Banksy uses toy animals to highlight animal cruelty and factory farming [Exclusive Photos]

banksy factory farming animal slaughter photo
via Banksy

The world-renowned street artist, Banksy, is in the midst of a month-long residency in New York City, with a new piece being installed each day in a different neighborhood around the city. His latest is in the Meatpacking district and is a creepy, but clever take on factory farming and animal cruelty. Called "The Siren of the Lambs", the piece is a mobile artwork using a truck carrying stuffed animals with amplified toy animal noises to bring attention to the cruel conditions real animals suffer when being transported from factory farms to slaughterhouses.

Banksy/via

Yesterday, Gothamist reported an early sighting of the piece, which was confirmed by Banksy today.

Banksy posted the following video of the piece touring the Meatpacking district:

Here's another video of the piece:

This is not the first time Banksy has used his art to make a strong statement about the treatment of animals. In 2008, his "pet store" installation used animatronic chicken nuggets and sticks to highlight our relationship to animals and eating meat.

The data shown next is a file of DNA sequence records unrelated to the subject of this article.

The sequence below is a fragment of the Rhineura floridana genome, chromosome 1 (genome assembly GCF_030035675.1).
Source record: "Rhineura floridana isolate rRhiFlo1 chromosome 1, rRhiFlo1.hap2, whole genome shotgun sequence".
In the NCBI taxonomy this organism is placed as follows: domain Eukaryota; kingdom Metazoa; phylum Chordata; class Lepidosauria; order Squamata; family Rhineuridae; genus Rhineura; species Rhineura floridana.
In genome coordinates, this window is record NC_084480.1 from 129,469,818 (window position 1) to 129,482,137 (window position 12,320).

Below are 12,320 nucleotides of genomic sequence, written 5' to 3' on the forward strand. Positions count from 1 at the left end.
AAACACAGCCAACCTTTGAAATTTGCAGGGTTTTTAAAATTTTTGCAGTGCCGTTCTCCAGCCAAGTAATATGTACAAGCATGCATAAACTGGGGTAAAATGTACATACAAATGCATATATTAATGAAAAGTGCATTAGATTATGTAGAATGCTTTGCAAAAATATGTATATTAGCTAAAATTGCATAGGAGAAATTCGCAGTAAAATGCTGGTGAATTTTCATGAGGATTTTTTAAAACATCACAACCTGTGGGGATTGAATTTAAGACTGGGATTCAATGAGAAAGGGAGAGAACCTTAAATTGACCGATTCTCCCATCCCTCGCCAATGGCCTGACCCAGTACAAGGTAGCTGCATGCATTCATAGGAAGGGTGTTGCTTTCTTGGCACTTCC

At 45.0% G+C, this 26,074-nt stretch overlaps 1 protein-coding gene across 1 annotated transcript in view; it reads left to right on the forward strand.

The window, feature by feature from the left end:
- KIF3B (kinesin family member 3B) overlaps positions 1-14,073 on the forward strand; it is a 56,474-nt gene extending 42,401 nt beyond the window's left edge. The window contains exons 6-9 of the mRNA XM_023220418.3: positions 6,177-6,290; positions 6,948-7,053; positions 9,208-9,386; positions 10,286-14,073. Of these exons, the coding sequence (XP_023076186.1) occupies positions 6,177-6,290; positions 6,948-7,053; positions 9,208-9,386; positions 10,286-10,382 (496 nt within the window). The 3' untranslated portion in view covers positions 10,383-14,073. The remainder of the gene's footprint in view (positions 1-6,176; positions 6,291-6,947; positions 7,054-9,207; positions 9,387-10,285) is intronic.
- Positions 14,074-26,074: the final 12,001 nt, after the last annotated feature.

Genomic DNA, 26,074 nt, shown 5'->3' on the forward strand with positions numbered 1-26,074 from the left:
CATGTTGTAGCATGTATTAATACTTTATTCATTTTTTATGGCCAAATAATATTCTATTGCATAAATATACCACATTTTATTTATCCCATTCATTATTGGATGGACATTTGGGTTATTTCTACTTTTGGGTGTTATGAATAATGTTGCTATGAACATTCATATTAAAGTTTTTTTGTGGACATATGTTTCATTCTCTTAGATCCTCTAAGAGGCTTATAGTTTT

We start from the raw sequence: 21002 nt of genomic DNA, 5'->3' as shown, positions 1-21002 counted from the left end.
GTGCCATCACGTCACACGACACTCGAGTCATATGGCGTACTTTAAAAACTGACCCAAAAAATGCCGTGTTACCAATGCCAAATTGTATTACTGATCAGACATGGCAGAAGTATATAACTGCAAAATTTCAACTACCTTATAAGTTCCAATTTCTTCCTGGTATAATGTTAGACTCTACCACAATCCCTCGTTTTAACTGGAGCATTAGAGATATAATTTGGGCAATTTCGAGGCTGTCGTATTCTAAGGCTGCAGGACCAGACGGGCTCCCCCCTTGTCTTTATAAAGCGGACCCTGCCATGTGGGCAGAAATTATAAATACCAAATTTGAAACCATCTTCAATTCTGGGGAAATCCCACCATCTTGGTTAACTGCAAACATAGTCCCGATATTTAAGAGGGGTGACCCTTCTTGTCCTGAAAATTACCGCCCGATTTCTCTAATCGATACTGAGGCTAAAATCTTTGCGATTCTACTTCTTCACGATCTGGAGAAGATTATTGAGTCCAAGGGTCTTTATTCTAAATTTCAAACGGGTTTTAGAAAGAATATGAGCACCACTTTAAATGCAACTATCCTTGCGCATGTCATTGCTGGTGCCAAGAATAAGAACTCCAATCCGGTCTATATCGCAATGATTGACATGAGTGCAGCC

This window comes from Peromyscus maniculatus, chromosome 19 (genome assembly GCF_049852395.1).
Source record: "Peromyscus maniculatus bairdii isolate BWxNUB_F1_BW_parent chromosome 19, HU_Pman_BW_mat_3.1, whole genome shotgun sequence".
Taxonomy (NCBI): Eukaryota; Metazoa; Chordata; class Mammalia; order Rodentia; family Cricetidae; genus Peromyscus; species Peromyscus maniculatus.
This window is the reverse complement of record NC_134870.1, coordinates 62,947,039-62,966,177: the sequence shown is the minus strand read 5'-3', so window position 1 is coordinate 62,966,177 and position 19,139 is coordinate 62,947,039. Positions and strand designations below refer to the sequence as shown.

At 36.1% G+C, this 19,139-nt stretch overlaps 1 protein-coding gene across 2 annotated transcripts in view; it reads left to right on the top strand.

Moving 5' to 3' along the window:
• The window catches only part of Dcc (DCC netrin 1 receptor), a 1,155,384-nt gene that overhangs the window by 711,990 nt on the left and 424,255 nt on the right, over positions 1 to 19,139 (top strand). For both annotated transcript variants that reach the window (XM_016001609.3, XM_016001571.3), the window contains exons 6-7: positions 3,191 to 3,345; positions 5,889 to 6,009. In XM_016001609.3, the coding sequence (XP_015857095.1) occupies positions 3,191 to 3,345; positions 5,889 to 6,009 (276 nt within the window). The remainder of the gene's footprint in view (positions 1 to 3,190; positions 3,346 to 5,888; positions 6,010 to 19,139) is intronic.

In 2010, following the BP oil spill, Banksy transformed a kiddie dolphin ride into a statement on how the oil spill was harming dolphins and other sea life.

You can find even more Banksy artworks that are related to the environment here.

To stay up-to-date on the latest Banksy NYC works, you can follow the artist on Instagram, Twitter and BanksyNY.com.

UPDATE: Well, I sure got lucky today. I happened to be on a rare drive in Brooklyn's Williamsburg neighborhood and suddenly found myself right in front of the truck! I took advantage of a long stop at a red light to snap a few photos. I can confirm other reports that this thing is LOUD! It was impossible to ignore, so this piece is surely getting a lot of attention as it cruises around New York City.

© Chris Tackett

© Chris Tackett

© Chris Tackett

Tags: Activism | Artists | Arts

Best of TreeHugger